EUROPE – European Union Member States’ social and financial ministers are to work together to produce a report on the overall state of EU pension systems by the end of the year, following informal discussions last weekend by European social ministers marking the Belgian takeover of the European presidency.

Commenting on the Brussels meeting, Henk Becquaert, advisor to Belgian social affairs and pensions minister Frank Vandenbroucke, says: “As part of the process set up in Stockholm the two bodies will work together to produce a unique report for the pensions systems of the countries.
“ Otherwise, you will have a report looking at the financial side and another looking at the social side from a completely different angle and we don’t want that. We want the same method coming from both sides, because one of the issue is that we have to be able to pay pensions in thirty or forty years time – it is a social issue not just a financial one.
“ It is the whole perspective – first, second and third pillar pensions.”

The joint report will bring together the social protection committee of European social ministers and the economic protection looking of Europe’s financial ministers.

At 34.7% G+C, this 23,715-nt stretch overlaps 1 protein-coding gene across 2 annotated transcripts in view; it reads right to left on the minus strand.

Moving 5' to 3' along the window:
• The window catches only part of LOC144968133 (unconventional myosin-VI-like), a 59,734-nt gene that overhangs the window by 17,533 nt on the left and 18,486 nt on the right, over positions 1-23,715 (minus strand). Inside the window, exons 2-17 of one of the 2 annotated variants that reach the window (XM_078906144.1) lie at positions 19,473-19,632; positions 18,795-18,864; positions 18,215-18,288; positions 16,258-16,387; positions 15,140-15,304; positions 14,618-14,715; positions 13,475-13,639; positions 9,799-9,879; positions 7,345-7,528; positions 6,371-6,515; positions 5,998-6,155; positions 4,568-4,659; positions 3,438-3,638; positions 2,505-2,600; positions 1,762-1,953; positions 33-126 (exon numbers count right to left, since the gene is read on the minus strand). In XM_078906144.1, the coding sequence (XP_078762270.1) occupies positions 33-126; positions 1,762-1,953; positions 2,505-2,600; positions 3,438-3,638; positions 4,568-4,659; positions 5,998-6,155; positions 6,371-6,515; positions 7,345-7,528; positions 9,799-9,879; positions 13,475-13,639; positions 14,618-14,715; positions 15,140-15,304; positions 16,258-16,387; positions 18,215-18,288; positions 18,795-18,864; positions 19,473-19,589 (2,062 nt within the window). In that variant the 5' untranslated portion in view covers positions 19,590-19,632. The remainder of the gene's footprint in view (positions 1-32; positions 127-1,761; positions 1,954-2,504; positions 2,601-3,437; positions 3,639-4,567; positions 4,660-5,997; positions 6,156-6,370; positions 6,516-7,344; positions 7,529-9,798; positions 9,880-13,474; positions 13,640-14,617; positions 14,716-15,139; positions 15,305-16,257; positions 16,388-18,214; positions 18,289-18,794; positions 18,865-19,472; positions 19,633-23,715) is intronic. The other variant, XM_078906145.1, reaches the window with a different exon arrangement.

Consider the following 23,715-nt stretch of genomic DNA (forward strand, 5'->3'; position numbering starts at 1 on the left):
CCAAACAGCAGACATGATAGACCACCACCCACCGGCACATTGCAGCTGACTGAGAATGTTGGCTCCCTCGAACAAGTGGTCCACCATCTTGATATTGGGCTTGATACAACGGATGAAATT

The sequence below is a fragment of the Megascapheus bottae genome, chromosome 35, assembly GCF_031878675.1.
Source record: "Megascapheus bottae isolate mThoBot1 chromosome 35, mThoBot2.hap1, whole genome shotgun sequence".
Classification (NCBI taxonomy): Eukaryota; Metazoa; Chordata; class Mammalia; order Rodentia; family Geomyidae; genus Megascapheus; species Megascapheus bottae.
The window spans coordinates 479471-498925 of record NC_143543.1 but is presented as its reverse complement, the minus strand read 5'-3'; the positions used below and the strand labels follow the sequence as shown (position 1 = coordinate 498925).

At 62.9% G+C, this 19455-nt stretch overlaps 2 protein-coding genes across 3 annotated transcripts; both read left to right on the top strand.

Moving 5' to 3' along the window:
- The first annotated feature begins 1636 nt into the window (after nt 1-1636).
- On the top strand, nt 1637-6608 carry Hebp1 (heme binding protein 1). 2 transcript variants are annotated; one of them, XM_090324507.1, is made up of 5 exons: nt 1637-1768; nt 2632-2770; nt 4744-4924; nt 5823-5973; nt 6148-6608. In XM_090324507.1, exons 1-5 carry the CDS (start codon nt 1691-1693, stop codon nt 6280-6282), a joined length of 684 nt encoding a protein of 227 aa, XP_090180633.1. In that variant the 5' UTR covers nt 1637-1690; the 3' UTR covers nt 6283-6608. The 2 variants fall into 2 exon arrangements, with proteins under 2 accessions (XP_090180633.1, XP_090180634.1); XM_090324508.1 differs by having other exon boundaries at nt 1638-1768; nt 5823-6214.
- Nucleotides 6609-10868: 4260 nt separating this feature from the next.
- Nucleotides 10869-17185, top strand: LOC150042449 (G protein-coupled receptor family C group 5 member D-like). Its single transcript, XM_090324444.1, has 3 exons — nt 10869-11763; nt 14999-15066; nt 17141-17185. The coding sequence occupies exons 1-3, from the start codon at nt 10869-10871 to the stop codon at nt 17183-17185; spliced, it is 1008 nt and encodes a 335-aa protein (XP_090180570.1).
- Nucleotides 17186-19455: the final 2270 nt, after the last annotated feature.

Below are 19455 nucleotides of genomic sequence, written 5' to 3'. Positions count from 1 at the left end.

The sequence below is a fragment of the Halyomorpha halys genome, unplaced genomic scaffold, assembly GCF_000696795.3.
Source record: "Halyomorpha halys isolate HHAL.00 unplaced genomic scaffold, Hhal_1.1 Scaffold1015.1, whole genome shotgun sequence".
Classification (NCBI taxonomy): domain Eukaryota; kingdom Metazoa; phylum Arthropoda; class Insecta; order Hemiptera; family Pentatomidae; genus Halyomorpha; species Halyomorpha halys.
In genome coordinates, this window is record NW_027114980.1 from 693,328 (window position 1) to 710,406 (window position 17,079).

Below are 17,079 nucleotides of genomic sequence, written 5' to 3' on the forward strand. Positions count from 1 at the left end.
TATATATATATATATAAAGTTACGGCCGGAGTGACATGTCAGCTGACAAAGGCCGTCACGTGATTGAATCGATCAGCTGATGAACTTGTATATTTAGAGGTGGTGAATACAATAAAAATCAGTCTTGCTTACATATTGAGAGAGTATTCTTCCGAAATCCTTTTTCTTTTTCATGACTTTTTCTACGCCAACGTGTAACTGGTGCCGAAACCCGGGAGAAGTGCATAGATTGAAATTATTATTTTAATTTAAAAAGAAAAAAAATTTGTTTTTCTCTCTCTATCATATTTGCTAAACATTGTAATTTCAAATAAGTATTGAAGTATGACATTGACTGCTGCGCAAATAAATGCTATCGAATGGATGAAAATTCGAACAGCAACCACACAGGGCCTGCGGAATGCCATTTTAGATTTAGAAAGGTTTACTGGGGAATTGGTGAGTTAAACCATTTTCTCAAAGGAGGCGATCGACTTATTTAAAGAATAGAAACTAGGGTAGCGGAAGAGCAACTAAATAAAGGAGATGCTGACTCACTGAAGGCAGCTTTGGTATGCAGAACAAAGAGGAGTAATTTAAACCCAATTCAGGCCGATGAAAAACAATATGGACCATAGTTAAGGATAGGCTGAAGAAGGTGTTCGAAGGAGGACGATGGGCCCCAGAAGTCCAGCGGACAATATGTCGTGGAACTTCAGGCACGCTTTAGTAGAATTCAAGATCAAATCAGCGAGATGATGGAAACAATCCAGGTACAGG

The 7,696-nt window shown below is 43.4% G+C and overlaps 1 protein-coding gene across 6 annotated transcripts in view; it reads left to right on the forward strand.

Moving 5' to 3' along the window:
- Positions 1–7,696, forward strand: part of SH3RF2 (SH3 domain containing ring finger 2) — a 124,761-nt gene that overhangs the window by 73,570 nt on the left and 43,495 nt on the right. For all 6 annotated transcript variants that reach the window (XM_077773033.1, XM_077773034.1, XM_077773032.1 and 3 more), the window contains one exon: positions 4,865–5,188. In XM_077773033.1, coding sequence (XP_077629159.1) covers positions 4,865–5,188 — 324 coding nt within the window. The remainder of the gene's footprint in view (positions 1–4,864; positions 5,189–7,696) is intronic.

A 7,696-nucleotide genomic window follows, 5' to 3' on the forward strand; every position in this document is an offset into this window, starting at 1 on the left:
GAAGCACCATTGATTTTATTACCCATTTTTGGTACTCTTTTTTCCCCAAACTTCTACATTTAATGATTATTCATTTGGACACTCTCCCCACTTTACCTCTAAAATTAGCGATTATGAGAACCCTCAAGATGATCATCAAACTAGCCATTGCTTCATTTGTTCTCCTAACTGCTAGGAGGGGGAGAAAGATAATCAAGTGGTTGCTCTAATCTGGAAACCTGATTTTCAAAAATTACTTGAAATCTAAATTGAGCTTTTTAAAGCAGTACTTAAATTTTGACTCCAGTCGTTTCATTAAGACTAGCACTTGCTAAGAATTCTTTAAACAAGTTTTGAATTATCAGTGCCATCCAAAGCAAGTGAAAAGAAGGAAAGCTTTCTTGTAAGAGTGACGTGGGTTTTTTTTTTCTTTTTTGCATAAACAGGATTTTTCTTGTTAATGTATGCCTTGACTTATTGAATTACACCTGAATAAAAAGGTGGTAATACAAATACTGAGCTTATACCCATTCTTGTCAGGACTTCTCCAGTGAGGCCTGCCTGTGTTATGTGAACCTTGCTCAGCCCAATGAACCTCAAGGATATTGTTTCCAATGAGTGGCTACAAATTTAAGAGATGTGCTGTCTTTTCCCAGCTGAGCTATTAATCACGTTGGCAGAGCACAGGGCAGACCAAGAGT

Becquaert says the aim is to produce the report in time for the Laaken treaty in December marking the end of the Belgian tenure of the presidency.
“ We first have to agree on objectives - financial stability yes, but levels of pensions, poverty and the principles and goals.
“ We were all in favour of going forward and talking about pensions not only from a purely financial way but also from a social point of view and that you have to make a balanced system of both.
“ This is something we want to achieve in our presidency.”

Becquaert also notes that the Karas report on occupational pensions is meeting partial resistance in most Member States.
“ There is no country that I know that says the directive is completely OK, they each have their different remarks.
“We (Belgium) also have some problems with the directive.
“ There are social issues that are not solved. Maybe they don’t need to be solved by this directive, but we have to be sure that the social and labour law is used correctly and we don’t know how it will be organised if you work and pay contributions in Belgium, but then the pension fund is, say, in Italy. How you can control this?
“ We have to be sure that our social laws are not diminished by the use of a financial directive.”